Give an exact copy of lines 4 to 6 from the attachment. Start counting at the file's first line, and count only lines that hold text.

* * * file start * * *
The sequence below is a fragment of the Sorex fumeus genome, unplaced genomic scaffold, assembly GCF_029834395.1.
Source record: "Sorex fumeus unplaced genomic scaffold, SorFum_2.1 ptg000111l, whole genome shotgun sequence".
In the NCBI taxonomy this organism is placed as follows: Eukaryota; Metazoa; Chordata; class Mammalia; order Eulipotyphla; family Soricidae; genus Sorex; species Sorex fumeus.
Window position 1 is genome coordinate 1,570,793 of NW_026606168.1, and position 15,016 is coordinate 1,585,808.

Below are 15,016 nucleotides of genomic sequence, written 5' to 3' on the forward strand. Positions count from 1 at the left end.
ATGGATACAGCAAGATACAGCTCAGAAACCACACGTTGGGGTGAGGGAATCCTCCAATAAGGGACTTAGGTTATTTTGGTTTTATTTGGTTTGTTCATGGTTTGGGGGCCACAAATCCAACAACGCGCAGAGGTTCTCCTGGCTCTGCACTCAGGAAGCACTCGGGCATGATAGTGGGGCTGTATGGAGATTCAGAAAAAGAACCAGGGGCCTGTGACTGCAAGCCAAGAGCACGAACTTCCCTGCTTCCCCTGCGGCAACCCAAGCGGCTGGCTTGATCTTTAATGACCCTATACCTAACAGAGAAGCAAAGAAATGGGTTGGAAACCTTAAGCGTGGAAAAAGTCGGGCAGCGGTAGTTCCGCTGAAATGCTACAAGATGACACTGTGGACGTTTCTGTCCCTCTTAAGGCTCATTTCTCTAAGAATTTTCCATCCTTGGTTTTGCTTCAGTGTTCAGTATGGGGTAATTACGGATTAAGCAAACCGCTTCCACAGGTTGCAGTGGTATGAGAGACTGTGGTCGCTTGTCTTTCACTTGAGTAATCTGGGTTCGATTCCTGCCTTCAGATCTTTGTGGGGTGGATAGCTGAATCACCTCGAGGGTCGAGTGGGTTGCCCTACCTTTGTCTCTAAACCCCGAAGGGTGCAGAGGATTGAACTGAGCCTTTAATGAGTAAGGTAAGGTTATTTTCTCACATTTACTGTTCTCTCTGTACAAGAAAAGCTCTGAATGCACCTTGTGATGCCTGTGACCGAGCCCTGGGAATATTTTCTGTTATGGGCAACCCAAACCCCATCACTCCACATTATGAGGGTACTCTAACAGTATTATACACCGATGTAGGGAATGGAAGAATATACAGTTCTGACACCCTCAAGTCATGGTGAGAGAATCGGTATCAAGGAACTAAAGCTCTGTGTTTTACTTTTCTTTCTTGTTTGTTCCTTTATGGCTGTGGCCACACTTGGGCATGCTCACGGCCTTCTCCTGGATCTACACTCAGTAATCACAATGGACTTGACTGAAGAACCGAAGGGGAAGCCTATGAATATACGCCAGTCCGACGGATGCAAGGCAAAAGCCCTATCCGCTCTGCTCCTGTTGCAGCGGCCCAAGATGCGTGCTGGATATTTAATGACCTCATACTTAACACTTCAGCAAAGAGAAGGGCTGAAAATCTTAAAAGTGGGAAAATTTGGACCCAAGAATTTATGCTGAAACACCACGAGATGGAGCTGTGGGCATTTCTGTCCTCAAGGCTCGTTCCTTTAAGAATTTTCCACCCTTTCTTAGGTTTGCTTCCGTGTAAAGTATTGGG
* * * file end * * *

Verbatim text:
Window position 1 is genome coordinate 1,570,793 of NW_026606168.1, and position 15,016 is coordinate 1,585,808.

Below are 15,016 nucleotides of genomic sequence, written 5' to 3' on the forward strand. Positions count from 1 at the left end.
ATGGATACAGCAAGATACAGCTCAGAAACCACACGTTGGGGTGAGGGAATCCTCCAATAAGGGACTTAGGTTATTTTGGTTTTATTTGGTTTGTTCATGGTTTGGGGGCCACAAATCCAACAACGCGCAGAGGTTCTCCTGGCTCTGCACTCAGGAAGCACTCGGGCATGATAGTGGGGCTGTATGGAGATTCAGAAAAAGAACCAGGGGCCTGTGACTGCAAGCCAAGAGCACGAACTTCCCTGCTTCCCCTGCGGCAACCCAAGCGGCTGGCTTGATCTTTAATGACCCTATACCTAACAGAGAAGCAAAGAAATGGGTTGGAAACCTTAAGCGTGGAAAAAGTCGGGCAGCGGTAGTTCCGCTGAAATGCTACAAGATGACACTGTGGACGTTTCTGTCCCTCTTAAGGCTCATTTCTCTAAGAATTTTCCATCCTTGGTTTTGCTTCAGTGTTCAGTATGGGGTAATTACGGATTAAGCAAACCGCTTCCACAGGTTGCAGTGGTATGAGAGACTGTGGTCGCTTGTCTTTCACTTGAGTAATCTGGGTTCGATTCCTGCCTTCAGATCTTTGTGGGGTGGATAGCTGAATCACCTCGAGGGTCGAGTGGGTTGCCCTACCTTTGTCTCTAAACCCCGAAGGGTGCAGAGGATTGAACTGAGCCTTTAATGAGTAAGGTAAGGTTATTTTCTCACATTTACTGTTCTCTCTGTACAAGAAAAGCTCTGAATGCACCTTGTGATGCCTGTGACCGAGCCCTGGGAATATTTTCTGTTATGGGCAACCCAAACCCCATCACTCCACATTATGAGGGTACTCTAACAGTATTATACACCGATGTAGGGAATGGAAGAATATACAGTTCTGACACCCTCAAGTCATGGTGAGAGAATCGGTATCAAGGAACTAAAGCTCTGTGTTTTACTTTTCTTTCTTGTTTGTTCCTTTATGGCTGTGGCCACACTTGGGCATGCTCACGGCCTTCTCCTGGATCTACACTCAGTAATCACAATGGACTTGACTGAAGAACCGAAGGGGAAGCCTATGAATATACGCCAGTCCGACGGATGCAAGGCAAAAGCCCTATCCGCTCTGCTCCTGTTGCAGCGGCCCAAGATGCGTGCTGGATATTTAATGACCTCATACTTAACACTTCAGCAAAGAGAAGGGCTGAAAATCTTAAAAGTGGGAAAATTTGGACCCAAGAATTTATGCTGAAACACCACGAGATGGAGCTGTGGGCATTTCTGTCCTCAAGGCTCGTTCCTTTAAGAATTTTCCACCCTTTCTTAGGTTTGCTTCCGTGTAAAGTATTGGG